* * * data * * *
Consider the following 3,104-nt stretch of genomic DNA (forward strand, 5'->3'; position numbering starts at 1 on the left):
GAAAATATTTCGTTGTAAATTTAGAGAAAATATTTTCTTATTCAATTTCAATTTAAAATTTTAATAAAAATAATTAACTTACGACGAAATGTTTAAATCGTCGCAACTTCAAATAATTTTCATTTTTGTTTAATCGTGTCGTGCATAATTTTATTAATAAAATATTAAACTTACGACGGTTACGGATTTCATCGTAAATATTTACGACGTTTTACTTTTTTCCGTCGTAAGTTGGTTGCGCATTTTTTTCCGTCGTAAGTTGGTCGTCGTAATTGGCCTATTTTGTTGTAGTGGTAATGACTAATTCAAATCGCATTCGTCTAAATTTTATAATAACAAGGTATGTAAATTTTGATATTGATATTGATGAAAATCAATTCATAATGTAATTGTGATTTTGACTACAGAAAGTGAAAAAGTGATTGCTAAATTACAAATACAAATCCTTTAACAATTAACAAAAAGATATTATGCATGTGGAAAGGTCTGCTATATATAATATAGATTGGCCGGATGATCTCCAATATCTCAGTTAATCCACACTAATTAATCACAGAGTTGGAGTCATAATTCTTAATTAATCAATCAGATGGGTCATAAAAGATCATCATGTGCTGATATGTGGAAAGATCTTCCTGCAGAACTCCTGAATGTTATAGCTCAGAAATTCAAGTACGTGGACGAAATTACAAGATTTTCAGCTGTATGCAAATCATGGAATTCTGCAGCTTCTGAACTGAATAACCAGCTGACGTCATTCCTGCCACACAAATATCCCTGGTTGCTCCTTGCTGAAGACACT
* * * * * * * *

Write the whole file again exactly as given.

Consider the following 3,104-nt stretch of genomic DNA (forward strand, 5'->3'; position numbering starts at 1 on the left):
GAAAATATTTCGTTGTAAATTTAGAGAAAATATTTTCTTATTCAATTTCAATTTAAAATTTTAATAAAAATAATTAACTTACGACGAAATGTTTAAATCGTCGCAACTTCAAATAATTTTCATTTTTGTTTAATCGTGTCGTGCATAATTTTATTAATAAAATATTAAACTTACGACGGTTACGGATTTCATCGTAAATATTTACGACGTTTTACTTTTTTCCGTCGTAAGTTGGTTGCGCATTTTTTTCCGTCGTAAGTTGGTCGTCGTAATTGGCCTATTTTGTTGTAGTGGTAATGACTAATTCAAATCGCATTCGTCTAAATTTTATAATAACAAGGTATGTAAATTTTGATATTGATATTGATGAAAATCAATTCATAATGTAATTGTGATTTTGACTACAGAAAGTGAAAAAGTGATTGCTAAATTACAAATACAAATCCTTTAACAATTAACAAAAAGATATTATGCATGTGGAAAGGTCTGCTATATATAATATAGATTGGCCGGATGATCTCCAATATCTCAGTTAATCCACACTAATTAATCACAGAGTTGGAGTCATAATTCTTAATTAATCAATCAGATGGGTCATAAAAGATCATCATGTGCTGATATGTGGAAAGATCTTCCTGCAGAACTCCTGAATGTTATAGCTCAGAAATTCAAGTACGTGGACGAAATTACAAGATTTTCAGCTGTATGCAAATCATGGAATTCTGCAGCTTCTGAACTGAATAACCAGCTGACGTCATTCCTGCCACACAAATATCCCTGGTTGCTCCTTGCTGAAGACACT